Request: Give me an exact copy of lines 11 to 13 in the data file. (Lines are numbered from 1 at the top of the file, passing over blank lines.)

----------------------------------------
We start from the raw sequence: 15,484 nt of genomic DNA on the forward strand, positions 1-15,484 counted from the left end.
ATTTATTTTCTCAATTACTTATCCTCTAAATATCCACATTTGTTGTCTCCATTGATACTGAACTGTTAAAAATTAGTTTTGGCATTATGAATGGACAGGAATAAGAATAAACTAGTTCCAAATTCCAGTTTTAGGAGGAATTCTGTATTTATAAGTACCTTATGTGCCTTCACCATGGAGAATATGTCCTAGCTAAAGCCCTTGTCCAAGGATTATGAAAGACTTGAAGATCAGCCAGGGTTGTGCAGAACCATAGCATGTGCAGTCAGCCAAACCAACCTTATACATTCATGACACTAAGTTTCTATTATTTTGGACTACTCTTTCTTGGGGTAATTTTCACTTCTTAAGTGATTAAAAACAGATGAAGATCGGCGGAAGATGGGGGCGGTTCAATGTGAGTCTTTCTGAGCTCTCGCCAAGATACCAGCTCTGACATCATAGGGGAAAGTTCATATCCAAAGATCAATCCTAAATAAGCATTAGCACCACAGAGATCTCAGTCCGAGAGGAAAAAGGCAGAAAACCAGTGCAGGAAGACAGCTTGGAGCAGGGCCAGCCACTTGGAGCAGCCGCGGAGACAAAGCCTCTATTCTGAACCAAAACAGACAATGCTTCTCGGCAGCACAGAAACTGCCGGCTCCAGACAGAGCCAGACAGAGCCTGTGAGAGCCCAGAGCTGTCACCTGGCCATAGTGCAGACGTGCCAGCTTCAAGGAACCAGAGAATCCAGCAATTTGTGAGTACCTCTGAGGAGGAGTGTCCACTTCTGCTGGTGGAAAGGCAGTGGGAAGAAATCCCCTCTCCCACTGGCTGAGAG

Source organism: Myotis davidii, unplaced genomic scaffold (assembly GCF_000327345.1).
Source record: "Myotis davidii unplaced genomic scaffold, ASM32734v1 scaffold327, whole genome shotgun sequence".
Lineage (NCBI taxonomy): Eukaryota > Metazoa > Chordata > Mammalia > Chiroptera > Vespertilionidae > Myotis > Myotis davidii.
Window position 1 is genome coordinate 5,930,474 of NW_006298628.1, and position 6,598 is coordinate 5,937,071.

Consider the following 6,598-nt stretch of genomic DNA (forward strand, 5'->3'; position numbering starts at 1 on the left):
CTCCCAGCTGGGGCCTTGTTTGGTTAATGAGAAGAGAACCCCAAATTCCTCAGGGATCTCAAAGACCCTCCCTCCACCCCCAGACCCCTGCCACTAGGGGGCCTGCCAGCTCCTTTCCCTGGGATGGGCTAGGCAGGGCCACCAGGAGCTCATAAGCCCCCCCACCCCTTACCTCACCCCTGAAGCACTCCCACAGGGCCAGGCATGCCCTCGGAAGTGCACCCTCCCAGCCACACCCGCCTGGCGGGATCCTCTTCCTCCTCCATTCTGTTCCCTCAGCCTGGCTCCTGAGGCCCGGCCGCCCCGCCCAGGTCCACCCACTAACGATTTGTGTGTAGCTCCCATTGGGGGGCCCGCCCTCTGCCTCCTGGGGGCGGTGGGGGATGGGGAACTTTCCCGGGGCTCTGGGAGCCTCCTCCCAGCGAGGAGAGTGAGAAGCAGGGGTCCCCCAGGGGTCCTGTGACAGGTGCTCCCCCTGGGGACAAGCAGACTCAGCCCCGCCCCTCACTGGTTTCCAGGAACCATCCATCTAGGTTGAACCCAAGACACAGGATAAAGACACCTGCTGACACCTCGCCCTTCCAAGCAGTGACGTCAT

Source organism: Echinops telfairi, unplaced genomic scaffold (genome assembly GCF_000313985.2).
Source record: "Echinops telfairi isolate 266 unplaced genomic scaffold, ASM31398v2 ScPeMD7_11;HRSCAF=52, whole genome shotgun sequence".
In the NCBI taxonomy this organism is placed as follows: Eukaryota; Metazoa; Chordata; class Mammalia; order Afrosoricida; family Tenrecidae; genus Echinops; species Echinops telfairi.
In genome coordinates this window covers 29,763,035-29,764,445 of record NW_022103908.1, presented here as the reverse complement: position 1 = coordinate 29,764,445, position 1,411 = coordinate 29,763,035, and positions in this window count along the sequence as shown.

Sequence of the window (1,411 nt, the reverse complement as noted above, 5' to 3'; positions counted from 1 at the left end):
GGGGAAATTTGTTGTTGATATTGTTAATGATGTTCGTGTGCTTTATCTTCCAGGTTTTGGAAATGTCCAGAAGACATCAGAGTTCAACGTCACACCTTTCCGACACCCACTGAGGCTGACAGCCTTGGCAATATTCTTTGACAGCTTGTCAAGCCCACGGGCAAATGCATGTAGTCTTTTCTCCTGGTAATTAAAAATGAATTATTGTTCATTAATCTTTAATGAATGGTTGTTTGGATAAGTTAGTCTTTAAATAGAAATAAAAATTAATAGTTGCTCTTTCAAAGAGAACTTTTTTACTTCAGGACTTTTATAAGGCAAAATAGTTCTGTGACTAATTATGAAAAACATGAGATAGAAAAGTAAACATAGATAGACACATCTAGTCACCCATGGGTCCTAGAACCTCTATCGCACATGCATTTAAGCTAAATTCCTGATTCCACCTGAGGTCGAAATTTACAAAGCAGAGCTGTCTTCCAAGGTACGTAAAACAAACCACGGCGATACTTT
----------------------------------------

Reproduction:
In the NCBI taxonomy this organism is placed as follows: Eukaryota; Metazoa; Chordata; class Mammalia; order Afrosoricida; family Tenrecidae; genus Echinops; species Echinops telfairi.
In genome coordinates this window covers 29,763,035-29,764,445 of record NW_022103908.1, presented here as the reverse complement: position 1 = coordinate 29,764,445, position 1,411 = coordinate 29,763,035, and positions in this window count along the sequence as shown.

Sequence of the window (1,411 nt, the reverse complement as noted above, 5' to 3'; positions counted from 1 at the left end):